An example will now be used to describe the transfer of a group of semiconductor wafers, lot number 123, arranged within a single container identified as container number 456. Main processor 50 sends a transfer command to remote processors 52 ab directing the transfer of container 456, containing lot number 123, from first fabrication area 14 to second fabrication area 16. Remote processor 52 a plans a first portion of the transfer operation involving the transfer tools located within first fabrication area 14, along with air lock chambers 18 ad and mass transfer systems 26 ad, and remote processor 52 b plans a second portion of the transfer operation involving the transfer tools located within second fabrication area 16. During the planning of such wafer transfer operations, remote processors 52 ab take into consideration, for example, the distance associated with each possible route, the amount of time required to complete the transfer along each possible route, and the utilization history of each transfer tool which may be involved in the transfer. Weighing all such factors, remote processor 52 a determines, for example, that stock area 22 a, robotic arm 20 a, and air lock chamber 18 a with mass transfer system 26 a will be involved in the transfer operation. Similarly, remote processor 52 b determines, for example, that robotic arm 20 c and stock area 22 c will be involved in the transfer operation.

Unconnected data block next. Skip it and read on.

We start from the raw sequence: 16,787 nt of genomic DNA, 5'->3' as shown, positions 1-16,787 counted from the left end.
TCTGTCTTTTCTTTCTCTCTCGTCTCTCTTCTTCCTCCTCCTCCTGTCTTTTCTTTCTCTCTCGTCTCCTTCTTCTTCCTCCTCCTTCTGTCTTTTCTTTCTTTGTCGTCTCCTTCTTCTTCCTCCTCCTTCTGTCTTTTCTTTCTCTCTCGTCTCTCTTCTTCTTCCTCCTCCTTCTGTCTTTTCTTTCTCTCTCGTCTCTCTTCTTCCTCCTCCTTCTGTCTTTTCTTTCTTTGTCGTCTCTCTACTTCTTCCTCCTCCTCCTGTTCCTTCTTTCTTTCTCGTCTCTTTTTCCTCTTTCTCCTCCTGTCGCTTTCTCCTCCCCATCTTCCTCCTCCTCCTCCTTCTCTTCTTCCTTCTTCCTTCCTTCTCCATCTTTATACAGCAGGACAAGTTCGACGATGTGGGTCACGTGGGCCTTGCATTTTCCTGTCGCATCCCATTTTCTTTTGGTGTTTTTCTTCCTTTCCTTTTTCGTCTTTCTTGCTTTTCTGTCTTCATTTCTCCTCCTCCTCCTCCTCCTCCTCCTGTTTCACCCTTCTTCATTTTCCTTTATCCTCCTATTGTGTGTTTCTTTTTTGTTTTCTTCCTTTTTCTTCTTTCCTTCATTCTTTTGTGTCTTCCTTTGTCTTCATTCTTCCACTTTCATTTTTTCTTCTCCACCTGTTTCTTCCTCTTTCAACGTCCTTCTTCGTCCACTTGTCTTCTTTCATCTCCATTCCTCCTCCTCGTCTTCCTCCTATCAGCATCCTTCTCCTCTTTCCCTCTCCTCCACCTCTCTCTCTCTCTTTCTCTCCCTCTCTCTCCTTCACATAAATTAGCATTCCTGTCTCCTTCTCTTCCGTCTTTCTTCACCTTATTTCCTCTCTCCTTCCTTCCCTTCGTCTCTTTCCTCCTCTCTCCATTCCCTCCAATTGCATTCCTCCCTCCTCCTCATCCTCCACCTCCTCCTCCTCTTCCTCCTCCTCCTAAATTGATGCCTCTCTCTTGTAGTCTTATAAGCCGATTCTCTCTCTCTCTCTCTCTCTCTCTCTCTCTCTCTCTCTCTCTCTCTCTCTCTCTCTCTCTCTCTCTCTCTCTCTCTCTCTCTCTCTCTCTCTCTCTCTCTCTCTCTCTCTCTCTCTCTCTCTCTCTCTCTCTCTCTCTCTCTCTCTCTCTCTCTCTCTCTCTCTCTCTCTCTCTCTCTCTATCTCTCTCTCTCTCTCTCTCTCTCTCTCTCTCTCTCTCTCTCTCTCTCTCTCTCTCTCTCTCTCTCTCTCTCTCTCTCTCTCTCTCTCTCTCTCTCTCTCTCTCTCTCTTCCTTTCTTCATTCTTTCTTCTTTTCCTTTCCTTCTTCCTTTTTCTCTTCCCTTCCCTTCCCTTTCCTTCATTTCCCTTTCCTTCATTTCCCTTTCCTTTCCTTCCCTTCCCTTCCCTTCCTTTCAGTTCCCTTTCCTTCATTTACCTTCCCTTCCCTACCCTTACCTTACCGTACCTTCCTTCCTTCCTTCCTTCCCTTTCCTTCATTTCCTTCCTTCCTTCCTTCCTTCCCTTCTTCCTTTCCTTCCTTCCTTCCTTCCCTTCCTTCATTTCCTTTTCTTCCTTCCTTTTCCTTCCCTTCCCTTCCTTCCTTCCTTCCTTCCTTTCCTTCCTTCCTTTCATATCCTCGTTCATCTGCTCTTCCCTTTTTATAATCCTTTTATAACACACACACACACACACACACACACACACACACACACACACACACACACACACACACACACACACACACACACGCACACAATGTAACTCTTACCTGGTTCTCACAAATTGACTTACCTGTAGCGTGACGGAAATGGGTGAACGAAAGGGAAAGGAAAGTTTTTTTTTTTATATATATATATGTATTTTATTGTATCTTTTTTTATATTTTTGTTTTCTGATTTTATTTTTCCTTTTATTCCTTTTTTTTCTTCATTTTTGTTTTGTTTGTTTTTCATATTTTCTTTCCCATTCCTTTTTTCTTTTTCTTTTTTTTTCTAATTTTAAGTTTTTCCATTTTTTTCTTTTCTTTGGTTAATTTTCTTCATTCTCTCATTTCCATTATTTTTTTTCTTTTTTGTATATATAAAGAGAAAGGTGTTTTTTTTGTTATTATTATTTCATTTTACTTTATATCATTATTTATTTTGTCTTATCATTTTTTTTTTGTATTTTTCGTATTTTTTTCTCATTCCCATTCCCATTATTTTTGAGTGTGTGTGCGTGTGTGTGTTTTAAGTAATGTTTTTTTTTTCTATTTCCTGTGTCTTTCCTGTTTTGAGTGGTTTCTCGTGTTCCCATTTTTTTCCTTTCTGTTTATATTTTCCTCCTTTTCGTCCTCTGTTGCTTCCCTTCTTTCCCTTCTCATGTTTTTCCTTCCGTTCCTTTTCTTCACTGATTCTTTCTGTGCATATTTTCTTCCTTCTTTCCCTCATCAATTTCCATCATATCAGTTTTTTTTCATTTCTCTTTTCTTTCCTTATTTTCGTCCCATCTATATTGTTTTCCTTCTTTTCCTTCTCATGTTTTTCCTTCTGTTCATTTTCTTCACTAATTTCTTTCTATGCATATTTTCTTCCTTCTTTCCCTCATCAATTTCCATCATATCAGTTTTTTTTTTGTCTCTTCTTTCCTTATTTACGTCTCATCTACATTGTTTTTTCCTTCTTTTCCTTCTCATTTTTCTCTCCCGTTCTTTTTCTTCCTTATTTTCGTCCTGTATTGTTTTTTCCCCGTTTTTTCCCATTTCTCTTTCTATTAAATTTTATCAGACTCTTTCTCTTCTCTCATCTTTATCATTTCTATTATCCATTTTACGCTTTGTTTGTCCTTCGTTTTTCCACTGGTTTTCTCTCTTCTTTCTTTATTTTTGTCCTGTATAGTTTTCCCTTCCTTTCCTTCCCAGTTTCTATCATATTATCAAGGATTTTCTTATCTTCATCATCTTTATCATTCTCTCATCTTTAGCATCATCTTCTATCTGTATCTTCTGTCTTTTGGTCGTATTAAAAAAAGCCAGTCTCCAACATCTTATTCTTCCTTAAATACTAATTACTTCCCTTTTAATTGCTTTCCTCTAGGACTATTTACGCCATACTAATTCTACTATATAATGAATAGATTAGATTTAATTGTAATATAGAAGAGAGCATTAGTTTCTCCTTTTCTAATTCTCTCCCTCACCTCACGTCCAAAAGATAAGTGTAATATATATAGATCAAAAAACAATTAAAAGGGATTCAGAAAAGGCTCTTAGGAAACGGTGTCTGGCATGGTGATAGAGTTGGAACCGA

Stock area 22 a is to be the source of container 456 containing lot number 123, and stock area 22 c is to be the final destination of container 456. Doors 38 ab of air lock chamber 18 a are both closed at the beginning of the transfer operation. Remote processor 52 a issues a control signal to transportation system 32 a directing the transport of container 456 to stock area 22 a. Upon receipt of container 456 from transportation system 32 a at an input port, stock area 22 a notifies remote processor 52 a and stores container 456 within non-empty storage area 42.

An empty container will be required to receive the wafers within second fabrication area 16. If stock area 22 c does not contain an empty container, remote processor 52 b locates a suitable empty container within second fabrication area 16 and sends a control signal to transportation system 32 b causing transportation system 32 b to deliver the empty container to stock area 22 c. Upon receipt of the empty container from transportation system 32 b at an input port, stock area 22 c notifies remote processor 52 b and stores the empty container within empty container storage area 40. Assume the empty container is number 789.